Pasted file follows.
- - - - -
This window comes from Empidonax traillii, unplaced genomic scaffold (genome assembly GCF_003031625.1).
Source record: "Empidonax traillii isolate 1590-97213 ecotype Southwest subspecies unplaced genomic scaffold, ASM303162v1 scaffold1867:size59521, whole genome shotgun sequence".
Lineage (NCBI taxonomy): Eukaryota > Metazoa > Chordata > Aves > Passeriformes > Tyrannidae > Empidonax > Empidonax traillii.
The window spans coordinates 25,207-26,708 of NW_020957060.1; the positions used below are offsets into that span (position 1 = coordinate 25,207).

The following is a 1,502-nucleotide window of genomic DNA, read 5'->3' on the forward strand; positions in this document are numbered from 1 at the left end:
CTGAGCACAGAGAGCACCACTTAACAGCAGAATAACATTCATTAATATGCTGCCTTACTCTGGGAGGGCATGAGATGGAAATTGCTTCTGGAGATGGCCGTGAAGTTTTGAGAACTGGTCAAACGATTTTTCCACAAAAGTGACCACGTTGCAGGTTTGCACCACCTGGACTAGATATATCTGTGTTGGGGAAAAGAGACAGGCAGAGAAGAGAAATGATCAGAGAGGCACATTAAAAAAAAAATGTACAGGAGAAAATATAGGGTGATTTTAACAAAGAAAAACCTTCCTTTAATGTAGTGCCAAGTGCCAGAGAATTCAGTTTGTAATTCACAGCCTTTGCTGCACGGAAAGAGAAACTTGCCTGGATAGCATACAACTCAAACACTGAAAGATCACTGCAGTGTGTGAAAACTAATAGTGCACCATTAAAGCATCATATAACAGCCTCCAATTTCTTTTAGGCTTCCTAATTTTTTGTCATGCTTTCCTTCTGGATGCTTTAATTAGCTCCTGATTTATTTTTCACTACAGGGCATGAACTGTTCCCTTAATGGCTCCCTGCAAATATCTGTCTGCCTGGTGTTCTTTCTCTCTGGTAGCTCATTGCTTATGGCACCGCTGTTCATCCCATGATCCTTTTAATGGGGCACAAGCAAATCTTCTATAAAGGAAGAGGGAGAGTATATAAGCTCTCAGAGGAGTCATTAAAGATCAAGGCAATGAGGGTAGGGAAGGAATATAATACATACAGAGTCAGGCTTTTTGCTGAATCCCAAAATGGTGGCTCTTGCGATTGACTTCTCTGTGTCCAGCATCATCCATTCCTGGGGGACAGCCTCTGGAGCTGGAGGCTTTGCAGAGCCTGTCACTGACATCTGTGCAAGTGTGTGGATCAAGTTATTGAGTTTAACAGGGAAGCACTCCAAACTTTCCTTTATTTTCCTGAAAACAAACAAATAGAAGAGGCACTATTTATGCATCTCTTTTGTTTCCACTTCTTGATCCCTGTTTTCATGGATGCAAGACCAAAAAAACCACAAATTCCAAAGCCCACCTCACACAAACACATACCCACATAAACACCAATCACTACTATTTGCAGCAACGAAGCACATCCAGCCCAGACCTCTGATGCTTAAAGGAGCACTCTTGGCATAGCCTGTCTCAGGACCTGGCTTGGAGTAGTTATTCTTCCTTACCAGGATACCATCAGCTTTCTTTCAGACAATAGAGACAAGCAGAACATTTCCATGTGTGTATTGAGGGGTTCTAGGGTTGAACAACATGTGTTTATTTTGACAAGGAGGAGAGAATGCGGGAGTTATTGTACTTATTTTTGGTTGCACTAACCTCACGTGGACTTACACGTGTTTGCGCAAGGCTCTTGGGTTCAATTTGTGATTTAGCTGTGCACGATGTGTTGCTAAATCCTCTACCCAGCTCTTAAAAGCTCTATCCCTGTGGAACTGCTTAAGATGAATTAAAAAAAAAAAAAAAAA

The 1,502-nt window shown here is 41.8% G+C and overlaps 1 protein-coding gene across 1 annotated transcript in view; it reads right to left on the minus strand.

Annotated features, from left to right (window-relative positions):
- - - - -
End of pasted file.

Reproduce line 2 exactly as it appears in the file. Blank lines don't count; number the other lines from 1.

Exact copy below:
Source record: "Empidonax traillii isolate 1590-97213 ecotype Southwest subspecies unplaced genomic scaffold, ASM303162v1 scaffold1867:size59521, whole genome shotgun sequence".